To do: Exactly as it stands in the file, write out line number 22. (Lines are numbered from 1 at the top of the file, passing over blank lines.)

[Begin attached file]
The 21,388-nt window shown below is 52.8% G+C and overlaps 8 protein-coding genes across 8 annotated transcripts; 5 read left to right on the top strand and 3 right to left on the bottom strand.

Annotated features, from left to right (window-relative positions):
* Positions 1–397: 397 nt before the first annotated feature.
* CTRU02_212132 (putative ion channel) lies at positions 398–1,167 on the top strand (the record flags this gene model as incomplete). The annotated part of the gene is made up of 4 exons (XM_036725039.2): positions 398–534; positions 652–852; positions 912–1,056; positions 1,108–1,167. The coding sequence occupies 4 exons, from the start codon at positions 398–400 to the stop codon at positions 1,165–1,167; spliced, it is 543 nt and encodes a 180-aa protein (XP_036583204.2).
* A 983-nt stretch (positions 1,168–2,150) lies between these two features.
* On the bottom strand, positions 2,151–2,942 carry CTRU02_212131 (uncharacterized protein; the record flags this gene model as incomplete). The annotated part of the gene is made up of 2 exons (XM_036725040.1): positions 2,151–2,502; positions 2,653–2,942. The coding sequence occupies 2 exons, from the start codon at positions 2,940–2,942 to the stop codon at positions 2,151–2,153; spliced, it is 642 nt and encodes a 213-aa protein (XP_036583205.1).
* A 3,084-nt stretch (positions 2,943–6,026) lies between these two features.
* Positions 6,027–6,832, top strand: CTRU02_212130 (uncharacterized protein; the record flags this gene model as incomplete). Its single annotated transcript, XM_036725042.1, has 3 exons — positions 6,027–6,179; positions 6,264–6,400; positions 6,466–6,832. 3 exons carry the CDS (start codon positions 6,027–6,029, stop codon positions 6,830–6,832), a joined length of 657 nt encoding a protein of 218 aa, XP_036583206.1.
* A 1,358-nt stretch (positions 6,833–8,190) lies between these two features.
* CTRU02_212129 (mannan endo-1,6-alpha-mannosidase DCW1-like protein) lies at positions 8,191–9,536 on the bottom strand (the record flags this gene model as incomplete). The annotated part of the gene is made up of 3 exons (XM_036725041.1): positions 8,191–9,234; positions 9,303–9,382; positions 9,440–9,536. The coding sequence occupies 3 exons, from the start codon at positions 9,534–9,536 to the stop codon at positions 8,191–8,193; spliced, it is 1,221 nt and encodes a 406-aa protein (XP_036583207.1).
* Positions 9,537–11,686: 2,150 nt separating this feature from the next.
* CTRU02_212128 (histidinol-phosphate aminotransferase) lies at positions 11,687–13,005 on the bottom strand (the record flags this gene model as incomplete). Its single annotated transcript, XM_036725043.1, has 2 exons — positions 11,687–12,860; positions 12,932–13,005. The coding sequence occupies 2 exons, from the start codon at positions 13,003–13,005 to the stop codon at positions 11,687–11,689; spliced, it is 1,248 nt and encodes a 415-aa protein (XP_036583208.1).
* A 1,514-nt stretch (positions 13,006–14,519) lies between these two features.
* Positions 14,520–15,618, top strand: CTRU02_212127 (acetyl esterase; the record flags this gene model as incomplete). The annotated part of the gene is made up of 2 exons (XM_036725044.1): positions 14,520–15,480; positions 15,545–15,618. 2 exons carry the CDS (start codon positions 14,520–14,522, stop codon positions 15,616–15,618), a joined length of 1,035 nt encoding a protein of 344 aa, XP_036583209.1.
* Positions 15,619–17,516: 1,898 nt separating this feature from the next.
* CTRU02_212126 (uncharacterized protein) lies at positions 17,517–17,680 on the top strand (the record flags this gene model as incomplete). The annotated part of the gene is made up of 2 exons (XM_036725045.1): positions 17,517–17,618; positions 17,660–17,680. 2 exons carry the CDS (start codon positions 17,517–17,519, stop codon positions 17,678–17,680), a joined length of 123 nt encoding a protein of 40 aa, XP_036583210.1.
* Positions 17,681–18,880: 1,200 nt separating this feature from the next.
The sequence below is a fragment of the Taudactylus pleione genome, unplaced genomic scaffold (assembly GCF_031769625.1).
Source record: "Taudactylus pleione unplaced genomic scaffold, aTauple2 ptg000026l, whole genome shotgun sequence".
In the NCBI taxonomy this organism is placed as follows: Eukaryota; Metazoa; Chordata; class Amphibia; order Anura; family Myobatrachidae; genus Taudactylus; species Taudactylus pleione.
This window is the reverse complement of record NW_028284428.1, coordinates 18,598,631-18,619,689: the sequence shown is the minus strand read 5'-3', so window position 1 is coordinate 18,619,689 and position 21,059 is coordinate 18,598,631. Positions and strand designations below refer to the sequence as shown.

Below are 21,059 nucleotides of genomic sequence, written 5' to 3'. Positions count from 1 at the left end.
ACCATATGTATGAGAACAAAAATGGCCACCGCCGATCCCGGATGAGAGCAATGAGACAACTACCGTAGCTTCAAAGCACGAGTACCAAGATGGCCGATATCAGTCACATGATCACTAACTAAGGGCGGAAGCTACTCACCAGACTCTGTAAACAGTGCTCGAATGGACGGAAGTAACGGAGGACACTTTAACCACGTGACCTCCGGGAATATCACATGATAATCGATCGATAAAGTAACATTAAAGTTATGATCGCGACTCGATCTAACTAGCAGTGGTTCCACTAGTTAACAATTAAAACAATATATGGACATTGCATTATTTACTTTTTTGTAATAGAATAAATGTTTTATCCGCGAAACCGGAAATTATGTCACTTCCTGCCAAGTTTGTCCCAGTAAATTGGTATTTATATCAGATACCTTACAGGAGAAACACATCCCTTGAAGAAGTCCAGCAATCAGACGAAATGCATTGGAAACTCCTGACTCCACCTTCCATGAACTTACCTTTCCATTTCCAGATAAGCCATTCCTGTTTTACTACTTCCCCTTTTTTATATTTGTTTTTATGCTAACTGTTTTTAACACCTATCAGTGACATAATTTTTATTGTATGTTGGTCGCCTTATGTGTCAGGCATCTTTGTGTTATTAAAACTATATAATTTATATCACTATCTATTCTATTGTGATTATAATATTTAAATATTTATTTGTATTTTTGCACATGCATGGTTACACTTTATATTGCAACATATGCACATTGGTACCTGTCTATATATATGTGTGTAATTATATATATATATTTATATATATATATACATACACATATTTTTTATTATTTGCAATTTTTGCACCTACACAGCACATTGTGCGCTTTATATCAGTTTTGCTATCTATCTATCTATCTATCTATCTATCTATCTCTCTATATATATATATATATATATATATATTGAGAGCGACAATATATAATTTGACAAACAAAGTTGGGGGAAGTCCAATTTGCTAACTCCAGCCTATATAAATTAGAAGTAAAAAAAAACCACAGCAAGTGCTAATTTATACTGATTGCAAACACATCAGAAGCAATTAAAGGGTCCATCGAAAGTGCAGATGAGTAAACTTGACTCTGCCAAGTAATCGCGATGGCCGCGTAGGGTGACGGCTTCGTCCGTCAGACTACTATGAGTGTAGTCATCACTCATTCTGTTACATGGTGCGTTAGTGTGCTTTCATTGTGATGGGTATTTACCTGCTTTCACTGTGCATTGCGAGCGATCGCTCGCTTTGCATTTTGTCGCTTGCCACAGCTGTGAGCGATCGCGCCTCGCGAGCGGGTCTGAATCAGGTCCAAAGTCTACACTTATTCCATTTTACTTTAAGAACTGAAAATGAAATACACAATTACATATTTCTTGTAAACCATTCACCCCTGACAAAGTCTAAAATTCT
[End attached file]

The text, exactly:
Below are 21,059 nucleotides of genomic sequence, written 5' to 3'. Positions count from 1 at the left end.